Microservices and DevOps accelerate API-first movement
Switching over to microservices and DevOps might be costly. But not doing so might be even worse. Jerome Louvel explains why API-first is catching on and why we all should embrace the microservice revolution.
API-first software offers companies a way to distribute their software between client and server parts using the HTTP protocol, get agreement on client requirements before implementing the server, parallelize the implementation of client and server parts, allows more efficient test automation of this software compared to UI testing or server-side testing, and improves overall continuous delivery of software in production.
API-first software achieves accelerated software delivery, which is one of the main reasons companies move to microservices.
The rise of microservices
Developers are moving away from monoliths in favor of microservices architecture, a way of building software applications so they consist of reusable, independently deployable, and updatable services. These services each run an unique process and communicate through small APIs to serve business goals. Monolithic applications are always built as single, autonomous units, which means that change cycles end up being tied to one another. A modification to one section might require an entire rebuild and deployment often leading to maintenance windows.
Microservices allow developers to work on individual components of the application, dismissing the need for synchronized updates so that each component’s team can work on their own best schedule. Microservices are small and flexible, which means you don’t have to interact with a huge code base every time your team wants to make a change. Instead, development teams can choose exactly the pieces of code they want to interact with.
The move to microservices is helping companies deliver product value and innovation to customers faster, in a way that scales to meet peak demand on multiple devices.
In order to handle the increase in the number of those services, companies are turning to DevOps.
DevOps for continuous delivery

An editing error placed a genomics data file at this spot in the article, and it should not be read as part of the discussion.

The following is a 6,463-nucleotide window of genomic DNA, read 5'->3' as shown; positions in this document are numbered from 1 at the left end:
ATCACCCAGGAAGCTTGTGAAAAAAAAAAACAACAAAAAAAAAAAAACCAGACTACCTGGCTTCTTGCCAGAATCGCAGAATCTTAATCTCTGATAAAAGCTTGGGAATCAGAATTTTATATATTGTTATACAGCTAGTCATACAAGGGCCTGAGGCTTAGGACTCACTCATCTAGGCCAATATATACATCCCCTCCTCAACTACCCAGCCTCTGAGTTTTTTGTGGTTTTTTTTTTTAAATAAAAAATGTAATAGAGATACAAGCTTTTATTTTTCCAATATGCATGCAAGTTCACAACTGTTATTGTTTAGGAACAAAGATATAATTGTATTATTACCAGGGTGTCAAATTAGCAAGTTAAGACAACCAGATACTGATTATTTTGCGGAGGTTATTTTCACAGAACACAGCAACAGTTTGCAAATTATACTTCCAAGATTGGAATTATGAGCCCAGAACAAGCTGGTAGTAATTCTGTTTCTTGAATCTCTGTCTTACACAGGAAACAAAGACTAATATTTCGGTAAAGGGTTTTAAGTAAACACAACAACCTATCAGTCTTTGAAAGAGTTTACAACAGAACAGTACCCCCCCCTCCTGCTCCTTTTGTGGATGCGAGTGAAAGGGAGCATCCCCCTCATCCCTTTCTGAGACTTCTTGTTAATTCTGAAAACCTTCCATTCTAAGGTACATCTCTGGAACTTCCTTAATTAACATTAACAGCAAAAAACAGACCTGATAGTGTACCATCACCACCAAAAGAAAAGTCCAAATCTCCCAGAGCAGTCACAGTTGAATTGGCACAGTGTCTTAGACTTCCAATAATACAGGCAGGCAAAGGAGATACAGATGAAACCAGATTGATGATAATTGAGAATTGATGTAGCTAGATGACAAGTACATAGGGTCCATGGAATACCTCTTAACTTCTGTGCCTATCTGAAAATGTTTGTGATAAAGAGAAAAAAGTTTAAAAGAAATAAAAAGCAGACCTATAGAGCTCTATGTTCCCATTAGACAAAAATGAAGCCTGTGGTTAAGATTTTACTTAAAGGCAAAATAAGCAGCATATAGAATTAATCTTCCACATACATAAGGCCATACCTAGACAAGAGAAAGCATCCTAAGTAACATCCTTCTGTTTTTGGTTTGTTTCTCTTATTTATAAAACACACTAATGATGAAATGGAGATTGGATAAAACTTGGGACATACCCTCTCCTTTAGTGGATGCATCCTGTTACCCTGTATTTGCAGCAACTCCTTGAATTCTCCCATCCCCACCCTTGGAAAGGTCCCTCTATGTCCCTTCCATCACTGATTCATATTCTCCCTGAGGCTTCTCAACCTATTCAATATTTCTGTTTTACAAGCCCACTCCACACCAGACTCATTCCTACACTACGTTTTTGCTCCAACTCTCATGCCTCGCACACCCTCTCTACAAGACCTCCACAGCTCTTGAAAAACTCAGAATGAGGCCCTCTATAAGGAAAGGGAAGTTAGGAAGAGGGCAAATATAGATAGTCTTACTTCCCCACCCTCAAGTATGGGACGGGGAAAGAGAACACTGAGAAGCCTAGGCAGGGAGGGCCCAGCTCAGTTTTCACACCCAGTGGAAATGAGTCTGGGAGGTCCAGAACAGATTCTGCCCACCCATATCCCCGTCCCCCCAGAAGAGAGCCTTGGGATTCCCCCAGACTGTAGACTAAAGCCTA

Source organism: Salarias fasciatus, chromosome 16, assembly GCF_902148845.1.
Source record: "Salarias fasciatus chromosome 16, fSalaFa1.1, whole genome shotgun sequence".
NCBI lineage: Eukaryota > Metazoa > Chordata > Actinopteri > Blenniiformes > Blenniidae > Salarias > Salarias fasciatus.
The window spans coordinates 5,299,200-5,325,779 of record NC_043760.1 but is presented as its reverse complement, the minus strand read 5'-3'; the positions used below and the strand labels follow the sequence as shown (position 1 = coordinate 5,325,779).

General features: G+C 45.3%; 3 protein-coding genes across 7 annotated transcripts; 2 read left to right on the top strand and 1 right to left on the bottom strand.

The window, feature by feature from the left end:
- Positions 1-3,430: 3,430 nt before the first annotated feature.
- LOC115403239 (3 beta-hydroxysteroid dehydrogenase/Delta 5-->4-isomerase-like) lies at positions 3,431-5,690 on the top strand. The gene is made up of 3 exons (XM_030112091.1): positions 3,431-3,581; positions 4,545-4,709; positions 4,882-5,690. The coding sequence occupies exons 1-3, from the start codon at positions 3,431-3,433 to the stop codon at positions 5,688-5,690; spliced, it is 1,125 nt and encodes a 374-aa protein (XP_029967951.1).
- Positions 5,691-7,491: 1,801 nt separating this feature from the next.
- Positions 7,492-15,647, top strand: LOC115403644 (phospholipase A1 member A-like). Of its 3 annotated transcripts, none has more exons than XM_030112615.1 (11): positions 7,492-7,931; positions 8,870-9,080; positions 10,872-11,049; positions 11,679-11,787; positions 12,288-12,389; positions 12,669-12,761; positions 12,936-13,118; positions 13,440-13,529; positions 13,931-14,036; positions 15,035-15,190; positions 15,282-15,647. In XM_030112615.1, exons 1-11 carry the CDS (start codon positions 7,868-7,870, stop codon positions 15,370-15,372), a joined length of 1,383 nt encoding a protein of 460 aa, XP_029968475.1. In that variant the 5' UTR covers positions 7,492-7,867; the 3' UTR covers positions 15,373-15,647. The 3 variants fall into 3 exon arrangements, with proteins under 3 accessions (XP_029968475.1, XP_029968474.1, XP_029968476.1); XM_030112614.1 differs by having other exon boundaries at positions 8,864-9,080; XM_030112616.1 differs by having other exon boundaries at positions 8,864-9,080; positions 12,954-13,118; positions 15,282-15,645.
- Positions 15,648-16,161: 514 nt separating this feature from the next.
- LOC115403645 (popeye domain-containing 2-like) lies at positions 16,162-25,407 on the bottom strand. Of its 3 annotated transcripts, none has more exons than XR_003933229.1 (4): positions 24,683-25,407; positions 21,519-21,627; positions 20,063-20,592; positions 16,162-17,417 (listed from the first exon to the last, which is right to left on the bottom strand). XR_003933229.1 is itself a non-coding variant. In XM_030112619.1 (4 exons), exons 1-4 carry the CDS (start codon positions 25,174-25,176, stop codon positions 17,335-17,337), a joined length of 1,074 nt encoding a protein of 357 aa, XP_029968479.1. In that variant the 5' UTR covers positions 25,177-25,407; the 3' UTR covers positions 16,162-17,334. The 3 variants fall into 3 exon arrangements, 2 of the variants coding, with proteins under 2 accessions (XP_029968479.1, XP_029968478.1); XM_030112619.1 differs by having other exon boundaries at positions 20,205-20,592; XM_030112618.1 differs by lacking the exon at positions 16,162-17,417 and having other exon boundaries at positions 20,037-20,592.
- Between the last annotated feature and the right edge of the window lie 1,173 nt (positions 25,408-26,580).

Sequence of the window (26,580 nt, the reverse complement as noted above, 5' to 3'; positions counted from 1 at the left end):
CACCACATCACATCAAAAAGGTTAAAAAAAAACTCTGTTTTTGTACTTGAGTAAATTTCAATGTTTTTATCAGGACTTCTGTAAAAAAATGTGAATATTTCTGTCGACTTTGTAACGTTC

Microservices are pushing IT departments to align their staff and workflows across development, QA and technical operations. By merging the function and people together, companies can automate delivery of software.
APIs play a key part in automation and software delivery. Initially automation was limited to continuous integration and agile methodologies. Today, this automation includes as well the deployment of the tested software in production to achieve continuous delivery.
SEE MORE: From the Monolith to Microservices
DevOps covers a large number of tools and processes. Inside of the DevOps ecosystem are famous companies that include GitHub for source code collaboration, Atlassian for issue tracking and agile project management, and Jenkins or TravisCI for build automation. APIs are central to every part of the ecosystem. To continuously deliver APIs, DevOps involves API design, testing, deployment, monitoring and documentation.
DevOps and microservices are a good match. Teams building microservices are organized around business capabilities and business priorities. In monolithic applications, teams are isolated.
Dominance of APIs
DevOps and microservices are changing the software development model and pushing APIs into the center stage, especially REST APIs. There are new practices for API design, documentation, test and development. Two common REST API specification standards are RAML and OAS. Standards foster the growth of an ecosystem. Tools from many open source projects and commercial vendors are available to help with every step of the process from initial API planning to testing and deployment. It’s a great time to move to an API-first development model.